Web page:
For these two hypothetical fact patterns, address the questions in essay answers, using IRAC format. Make sure to fully address all the facts and explain how the law applies to them.
1. Officer Martin was patrolling his beat in uniform when he observed Nelson “continually from the hours of 4:00 p.m. to midnight in the vicinity of 742 Broadway.” During that period, Officer Martin saw Nelson in conversation with six or eight persons whom Officer Martin knew from past experience to be narcotics addicts. The officer testified that he did not overhear any of these conversations and that he did not see anything pass between Nelson and any of the others. Late in the evening, Nelson entered a restaurant and saw Nelson speak with three more known addicts inside the restaurant. Once again, nothing was overheard and nothing was seen to pass between Nelson and the addicts. Nelson sat down and ordered pie and coffee, and, as he was eating, Officer Martin approached him and told him to come outside. Once outside, the officer said to Nelson, “You know what I am here.” Nelson mumbled something and reached into his pocket, but at the same time, Officer Martin thrust his hand into the same pocket, discovering several glassine envelopes, which, it turned out, contained heroin.
Nelson was arrested and charged with the possession and distribution of narcotics. Prior to trial, he moved to have the drug evidence suppressed, arguing that it was seized in an unconstitutional search.
Explain how the court should rule on the motion? Explain your answer fully using IRAC structure.
2. Officer Samuel Lasky of the New York City Police Department was at home in his apartment in Mount Vernon, New York, at about 1 p.m. He had just finished taking a shower and was drying himself when he heard a noise at his door. His attempt to investigate was interrupted by a telephone call, but when he returned and looked through the peephole into the hall, Officer Lasky saw two men tiptoeing out of the alcove toward the stairway. He immediately called the police, put on some civilian clothes, and armed himself with his service revolver. Returning to the peephole, he saw a tall man tiptoeing away from the alcove and followed by a shorter man toward the stairway. Officer Lasky had lived in the 120-unit building for 12 years and he did not recognize either of the men as tenants.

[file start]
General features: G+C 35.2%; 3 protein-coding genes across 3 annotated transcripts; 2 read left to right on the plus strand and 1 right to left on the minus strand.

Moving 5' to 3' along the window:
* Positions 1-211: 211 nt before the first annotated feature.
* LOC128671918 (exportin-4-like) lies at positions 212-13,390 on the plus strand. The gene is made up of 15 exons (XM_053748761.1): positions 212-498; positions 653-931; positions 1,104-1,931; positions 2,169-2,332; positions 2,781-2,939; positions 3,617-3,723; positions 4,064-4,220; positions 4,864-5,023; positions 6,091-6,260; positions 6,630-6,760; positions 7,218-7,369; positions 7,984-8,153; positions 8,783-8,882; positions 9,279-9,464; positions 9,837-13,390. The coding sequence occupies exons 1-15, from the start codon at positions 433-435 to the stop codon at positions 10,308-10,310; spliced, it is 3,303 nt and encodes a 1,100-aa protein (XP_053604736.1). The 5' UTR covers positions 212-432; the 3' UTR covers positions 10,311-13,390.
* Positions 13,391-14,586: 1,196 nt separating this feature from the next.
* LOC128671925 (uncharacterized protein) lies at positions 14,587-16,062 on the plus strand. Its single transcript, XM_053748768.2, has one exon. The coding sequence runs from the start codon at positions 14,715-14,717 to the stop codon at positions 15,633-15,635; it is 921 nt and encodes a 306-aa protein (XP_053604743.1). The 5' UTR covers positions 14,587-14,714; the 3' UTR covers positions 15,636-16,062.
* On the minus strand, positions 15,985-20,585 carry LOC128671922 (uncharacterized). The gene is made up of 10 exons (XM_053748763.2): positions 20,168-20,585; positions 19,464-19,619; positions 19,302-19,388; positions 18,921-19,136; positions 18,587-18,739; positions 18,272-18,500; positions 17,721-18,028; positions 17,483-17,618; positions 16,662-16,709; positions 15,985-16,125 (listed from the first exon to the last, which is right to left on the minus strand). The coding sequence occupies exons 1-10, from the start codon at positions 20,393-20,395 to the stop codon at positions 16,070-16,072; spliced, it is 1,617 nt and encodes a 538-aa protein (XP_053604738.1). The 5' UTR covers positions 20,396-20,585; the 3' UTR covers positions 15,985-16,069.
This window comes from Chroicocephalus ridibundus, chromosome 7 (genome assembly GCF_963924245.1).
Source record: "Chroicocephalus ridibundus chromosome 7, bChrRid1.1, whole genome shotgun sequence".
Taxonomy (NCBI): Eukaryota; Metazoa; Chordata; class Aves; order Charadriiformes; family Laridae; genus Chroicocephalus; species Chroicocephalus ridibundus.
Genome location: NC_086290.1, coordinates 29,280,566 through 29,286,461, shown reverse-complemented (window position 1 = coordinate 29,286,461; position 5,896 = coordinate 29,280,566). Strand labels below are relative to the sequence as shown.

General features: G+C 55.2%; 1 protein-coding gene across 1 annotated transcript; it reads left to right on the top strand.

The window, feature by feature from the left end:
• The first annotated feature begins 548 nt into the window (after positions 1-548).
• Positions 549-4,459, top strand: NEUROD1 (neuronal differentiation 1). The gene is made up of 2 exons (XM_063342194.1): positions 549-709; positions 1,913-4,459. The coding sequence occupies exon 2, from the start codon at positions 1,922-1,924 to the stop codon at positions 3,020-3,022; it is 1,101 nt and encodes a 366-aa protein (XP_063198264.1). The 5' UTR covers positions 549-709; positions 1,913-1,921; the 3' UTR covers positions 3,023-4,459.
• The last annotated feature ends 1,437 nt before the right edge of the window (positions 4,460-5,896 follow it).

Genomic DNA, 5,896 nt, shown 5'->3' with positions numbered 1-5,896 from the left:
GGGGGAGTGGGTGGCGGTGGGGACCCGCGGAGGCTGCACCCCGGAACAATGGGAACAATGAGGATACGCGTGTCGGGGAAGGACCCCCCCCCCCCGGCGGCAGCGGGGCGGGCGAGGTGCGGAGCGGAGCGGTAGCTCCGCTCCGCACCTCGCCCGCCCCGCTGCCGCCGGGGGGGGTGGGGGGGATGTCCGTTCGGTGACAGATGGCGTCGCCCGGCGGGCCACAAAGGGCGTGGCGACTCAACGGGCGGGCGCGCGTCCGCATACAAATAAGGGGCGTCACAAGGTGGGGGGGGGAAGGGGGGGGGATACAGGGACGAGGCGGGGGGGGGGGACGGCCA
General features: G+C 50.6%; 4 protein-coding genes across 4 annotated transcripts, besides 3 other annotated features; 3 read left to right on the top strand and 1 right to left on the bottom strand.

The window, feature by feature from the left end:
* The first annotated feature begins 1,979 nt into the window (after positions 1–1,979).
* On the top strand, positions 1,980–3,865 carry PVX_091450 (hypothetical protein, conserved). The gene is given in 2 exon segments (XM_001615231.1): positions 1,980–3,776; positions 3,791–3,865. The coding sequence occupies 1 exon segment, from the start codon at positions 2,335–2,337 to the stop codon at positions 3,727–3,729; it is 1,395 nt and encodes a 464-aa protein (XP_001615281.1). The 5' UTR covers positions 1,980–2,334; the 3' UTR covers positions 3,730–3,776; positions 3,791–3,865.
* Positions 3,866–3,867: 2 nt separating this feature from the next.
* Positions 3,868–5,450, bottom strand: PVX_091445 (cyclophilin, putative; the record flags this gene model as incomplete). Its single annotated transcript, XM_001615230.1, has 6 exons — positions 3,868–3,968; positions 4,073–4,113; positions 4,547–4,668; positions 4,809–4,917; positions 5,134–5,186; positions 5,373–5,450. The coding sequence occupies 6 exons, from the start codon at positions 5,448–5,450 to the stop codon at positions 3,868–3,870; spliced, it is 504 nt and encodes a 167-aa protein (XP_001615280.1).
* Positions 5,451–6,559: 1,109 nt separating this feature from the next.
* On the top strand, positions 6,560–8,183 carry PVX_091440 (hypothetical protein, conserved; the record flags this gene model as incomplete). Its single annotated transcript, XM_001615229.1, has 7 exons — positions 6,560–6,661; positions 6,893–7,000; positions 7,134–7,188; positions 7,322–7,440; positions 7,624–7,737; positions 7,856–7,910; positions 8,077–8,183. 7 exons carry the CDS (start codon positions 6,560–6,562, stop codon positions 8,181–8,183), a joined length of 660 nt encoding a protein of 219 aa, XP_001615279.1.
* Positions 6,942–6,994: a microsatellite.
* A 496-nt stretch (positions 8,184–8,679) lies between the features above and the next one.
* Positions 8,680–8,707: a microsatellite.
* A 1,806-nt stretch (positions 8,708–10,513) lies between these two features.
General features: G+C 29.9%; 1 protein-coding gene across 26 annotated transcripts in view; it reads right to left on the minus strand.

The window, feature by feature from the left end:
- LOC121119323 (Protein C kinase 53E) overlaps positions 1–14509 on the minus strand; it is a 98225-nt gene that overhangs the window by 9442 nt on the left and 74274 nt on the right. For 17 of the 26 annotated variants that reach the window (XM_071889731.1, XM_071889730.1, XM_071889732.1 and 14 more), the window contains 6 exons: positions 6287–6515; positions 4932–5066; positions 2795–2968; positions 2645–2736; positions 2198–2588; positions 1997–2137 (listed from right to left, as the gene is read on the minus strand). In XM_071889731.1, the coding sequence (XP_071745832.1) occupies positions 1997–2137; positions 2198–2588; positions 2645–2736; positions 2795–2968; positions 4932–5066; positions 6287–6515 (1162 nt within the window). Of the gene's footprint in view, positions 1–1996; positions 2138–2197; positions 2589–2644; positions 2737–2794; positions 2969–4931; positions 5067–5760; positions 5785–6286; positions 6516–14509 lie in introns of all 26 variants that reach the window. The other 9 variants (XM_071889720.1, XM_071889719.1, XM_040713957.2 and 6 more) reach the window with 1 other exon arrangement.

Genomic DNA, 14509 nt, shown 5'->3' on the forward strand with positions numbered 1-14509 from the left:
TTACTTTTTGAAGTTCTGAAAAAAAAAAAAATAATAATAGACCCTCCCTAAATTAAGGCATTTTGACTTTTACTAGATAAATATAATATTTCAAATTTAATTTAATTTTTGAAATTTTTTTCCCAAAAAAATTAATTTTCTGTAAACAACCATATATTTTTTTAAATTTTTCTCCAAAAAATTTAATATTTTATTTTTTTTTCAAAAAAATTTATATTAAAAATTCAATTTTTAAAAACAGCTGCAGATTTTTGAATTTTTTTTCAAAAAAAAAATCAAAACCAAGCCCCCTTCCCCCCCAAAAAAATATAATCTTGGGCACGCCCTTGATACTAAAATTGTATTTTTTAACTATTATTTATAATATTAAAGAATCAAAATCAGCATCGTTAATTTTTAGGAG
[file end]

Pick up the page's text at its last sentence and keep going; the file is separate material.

Believing that he had happened upon the two men in the course of an attempted burglary, Officer Lasky opened his door, entered the hallway, and slammed the door loudly behind him. At the sound, the two men ran down the stairs and Officer Lasky gave chase. His apartment was located on the sixth floor, and he apprehended Peters between the fourth and fifth floors. Grabbing Peters by the collar, he continued down another flight in unsuccessful pursuit of the other man.
Peters explained his presence in the building to Officer Lasky by saying that he was visiting a girlfriend. However, he declined to reveal the girlfriend’s name, on the ground that she was a married woman. Officer Lasky patted Peters down for weapons and discovered a hard object in his pocket. Officer Lasky believed that the object did not feel like a gun, but that it might have been a knife. He removed the object from Peters’ pocket. It was an opaque plastic envelope, containing burglar’s tools.
Peters was charged with attempted burglary. Prior to trial, Peters filed a motion to suppress evidence of the burglary tools, arguing that the search of his pocket was illegal.
How should the court rule? Fully explain your decision and use IRAC to format your answer.
Issue, Rule, Application, Conclusion
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